In this video tutorial we experiment with different ways of solving the sports mission for throwing the ball. We show seven different LEGO MIndstorms EV3 and NXT robot constructions and attachements. Most of the techniques could be applied for any mission involving throwing a ball or an object.
- 12 Apr 2015
The first step toward solving a mission is to get familiar with the rules related to it. That is why I begin with repeating the required condition and the required method for throwing a ball. The two documents, you must know by heart are the the Challenge and the Challenge Updates.
After you have read the rules, you can proceed with thinking for different ways for solving the mission. In general we overview the following techniques, shown by different EV3 LEGO Mindstorms robots:
- throw over the ball with attachment powered by the motor - here we take a look at three different attachments. We test what will be the difference when using a small arm and a larger arm. Also show a possible attachment where we use the ricochet from the motor for the shot;
- throw over the ball with attachment powered by rubber bands - this is the most common attachment, built by students. Rubber bands are attached to the arm and are stretched. When the arm is released the rubber bands pull the arm upwards and the ball is thrown;
- shoot the ball by deforming LEGO pieces - this is one of the most interesting techniques. Using a motor or as shown a linear actuator, the LEGO pieces are deformed. Due to the laws of physics, the pieces try to get to their normal position. When the tipping point is reached they do so rapidly, which results in shooting the ball.
All of the methods are illustrated with examples from teams competing in the FIRST LEGO League 2014 World Class Challenge.
What do you think about the shown techniques? Which one do you find most effective?
Let us know in the comments below!
For testing purpose, we have used the EV3 Competition robot. Detailed instructions on how you could build it, you could find in Episode 58.
- note that you could attach it to the brick both sides, depending on which technique you would like to test. Use the video as a reference.
- you should attach it to the motor, depending on the orientation of the motor
- you should attach it to the motor, depending on the orientation of the motor.
This LEGO attachment connects a LEGO Mindstorms EV3 Motor with a LEGO Technic Linear Actuator. The connection is through a couple of gears which makes the whole instructions quite interesting and useful as an example.
The attachment was used during FIRST LEGO League 2014 Robotics competition.
- In the first video about the 2014 FIRST Lego League Challenge, I would like to stop on the sports mission. I believe that this was the most exciting mission and also there are a lot of ways to tackle it.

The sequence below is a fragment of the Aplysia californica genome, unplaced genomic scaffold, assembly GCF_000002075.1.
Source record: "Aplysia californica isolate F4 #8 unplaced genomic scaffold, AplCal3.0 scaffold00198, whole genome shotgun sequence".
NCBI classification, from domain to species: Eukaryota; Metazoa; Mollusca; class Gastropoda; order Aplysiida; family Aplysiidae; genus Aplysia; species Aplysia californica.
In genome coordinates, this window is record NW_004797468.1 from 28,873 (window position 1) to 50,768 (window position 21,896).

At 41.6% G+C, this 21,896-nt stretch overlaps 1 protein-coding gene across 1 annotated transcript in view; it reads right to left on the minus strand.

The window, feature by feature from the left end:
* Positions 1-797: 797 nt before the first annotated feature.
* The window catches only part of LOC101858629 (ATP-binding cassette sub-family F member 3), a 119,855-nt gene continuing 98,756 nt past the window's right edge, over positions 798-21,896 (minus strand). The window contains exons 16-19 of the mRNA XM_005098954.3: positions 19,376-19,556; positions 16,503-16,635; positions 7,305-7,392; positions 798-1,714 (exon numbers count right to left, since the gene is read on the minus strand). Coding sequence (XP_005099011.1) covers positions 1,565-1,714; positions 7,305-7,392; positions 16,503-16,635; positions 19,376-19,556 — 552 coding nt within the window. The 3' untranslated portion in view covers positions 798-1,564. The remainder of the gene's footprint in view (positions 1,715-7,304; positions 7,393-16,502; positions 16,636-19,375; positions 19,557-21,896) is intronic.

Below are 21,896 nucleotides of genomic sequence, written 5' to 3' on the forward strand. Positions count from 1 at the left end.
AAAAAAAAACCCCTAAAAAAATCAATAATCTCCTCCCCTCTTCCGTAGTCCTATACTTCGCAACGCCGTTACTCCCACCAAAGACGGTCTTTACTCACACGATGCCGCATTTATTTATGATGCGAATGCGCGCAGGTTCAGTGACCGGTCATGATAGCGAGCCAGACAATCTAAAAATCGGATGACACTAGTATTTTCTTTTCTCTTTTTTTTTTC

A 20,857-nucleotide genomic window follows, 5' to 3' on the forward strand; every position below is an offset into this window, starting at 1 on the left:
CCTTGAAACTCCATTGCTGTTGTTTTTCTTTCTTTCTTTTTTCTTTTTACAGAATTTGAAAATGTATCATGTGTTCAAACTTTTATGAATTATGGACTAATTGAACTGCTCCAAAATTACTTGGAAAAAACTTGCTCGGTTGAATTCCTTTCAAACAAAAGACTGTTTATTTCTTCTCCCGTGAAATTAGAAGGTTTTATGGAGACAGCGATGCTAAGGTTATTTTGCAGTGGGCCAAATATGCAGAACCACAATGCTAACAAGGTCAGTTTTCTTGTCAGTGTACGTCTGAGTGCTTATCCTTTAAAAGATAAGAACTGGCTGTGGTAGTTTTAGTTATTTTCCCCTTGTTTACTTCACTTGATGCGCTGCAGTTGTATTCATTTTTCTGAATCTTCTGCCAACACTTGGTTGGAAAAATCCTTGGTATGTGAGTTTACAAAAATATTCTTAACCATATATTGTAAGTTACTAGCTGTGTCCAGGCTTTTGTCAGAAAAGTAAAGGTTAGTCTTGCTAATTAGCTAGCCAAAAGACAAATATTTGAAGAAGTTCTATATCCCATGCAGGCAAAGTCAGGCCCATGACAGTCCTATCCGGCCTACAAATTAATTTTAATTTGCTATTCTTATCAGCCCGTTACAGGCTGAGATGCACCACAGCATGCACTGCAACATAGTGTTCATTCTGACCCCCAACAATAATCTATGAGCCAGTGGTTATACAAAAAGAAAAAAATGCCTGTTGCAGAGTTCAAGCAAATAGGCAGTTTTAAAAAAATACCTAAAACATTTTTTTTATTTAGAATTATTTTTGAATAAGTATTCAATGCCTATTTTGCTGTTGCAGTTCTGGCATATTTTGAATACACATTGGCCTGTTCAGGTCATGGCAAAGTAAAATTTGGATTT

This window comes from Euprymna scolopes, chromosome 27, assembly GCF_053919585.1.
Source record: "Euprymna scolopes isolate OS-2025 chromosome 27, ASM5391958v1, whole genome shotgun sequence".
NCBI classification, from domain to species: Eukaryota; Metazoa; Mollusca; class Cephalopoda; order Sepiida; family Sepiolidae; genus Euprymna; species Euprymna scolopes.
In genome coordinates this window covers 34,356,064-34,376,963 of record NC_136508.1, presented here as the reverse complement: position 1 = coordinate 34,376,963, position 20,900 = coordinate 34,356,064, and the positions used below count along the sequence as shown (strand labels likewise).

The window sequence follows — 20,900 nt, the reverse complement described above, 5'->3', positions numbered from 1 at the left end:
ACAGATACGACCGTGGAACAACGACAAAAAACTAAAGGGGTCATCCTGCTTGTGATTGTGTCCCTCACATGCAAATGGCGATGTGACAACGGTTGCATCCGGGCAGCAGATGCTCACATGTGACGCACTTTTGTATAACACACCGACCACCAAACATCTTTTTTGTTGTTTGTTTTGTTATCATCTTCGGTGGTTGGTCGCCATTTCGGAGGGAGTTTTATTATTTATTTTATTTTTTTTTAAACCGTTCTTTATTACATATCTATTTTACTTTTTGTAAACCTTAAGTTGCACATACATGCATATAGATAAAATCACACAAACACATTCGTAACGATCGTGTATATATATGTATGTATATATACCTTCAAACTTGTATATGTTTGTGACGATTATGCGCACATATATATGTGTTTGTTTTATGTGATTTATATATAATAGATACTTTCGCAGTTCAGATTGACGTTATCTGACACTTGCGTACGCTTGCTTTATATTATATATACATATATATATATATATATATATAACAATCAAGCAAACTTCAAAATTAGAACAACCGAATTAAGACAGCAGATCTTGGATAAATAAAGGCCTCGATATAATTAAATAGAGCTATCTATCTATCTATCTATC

First of all, let's remember what was required. There is a required condition visible at the end of the match necessary for scoring the mission. So in the end of the match the ball should be touching the mat inside the net. There is also a required method for throwing the ball. All the equipment involved with the shot was completely east or north of the shot lines while sending the ball to the net. If you open the Challenge Updates, you could also see in Update 31 a clarification about the required method. Now let's think how we can complete the mission. In general, there are several ways to do so. The first one is to throw over the ball. We will try with the simplest way. I'll be using a motor attached to the base construction. Note that in general it is not a good idea to build such attachments because the robot would not be balanced, which is important if you want your robot to be accurate during turns but for the purpose of the video, I'll use just a motor attached to the brick. I have attached this two LEGO technique angled beams to the motor so let us see what will be the result. As you could see, the ball is barely thrown. That is due to the fact that the lever is short. You need to have a larger distance between the point of rotation and the place where the ball is. The larger the distance is the greater the speed of the ball will be and the larger it will be the distance the ball will travel. So let us build a larger arm. Now the lever is longer. However, the ball would not go far away because the back of the arm pushes the ball toward the ground. This can be overcome by setting the motor to less degrees. So now, it is set to 210 degrees and I'll change it to 140 degrees. The result is visible. Now we managed to score a goal. The less number of degrees make the arm stop rotating and the ball go forward instead of towards the ground. Next, let's examine another possibility. I have rotated the motor 180 degrees and put the small arm once again. This time the ball travels a longer distance than in the first experiment. This is due to the fact that the ball hit the motor and bounced upward from it. This can be better observed on slow motion. Here is an example of a team that uses that technique. Except for throwing the ball, you could use pressure created by deforming the LEGO parts to make the shot. Here is an example of a team using such a technique. If we run the video once again but this time on slow motion, we can observe how the four angled beams are deforming while the LEGO technique linear actuator pushes the lever forward, which is pushing the ball. Moving the ball forward it pushes the angled beams apart, which creates pressure. When the ball surpassed its diameter, the parts try to return in their normal position, by which the energy is transferred to the ball and a shot is made. This is quite an interesting method that can be used in various situations. Another quite popular technique is to use rubber bands. Here are two examples of teams using attachments with rubber bands. Basically the attachments represent the small scale catapult like the one showed in the previous tutorials. However, here instead of weight is used, the force from stretching the rubber bands. In both cases, the arm is held by the motor. When the motor is rotated, the arm is released, and the rubber bands push the arm upward, which results in throwing the ball. This is probably the most common way to throw a ball I have seen students do. As a conclusion to the shown techniques, I want to add that it is quite important to make sure that the ball hit the field before going into the net. If you try to score directly, there is a high possibility that after a ball bounced from the ground it will get out from the door. Each consecutive rebound is less in [inaudible] so if your ball has already bounced once, it will be unlikely to get out of the net once it has got in. With this, we will end this tutorial.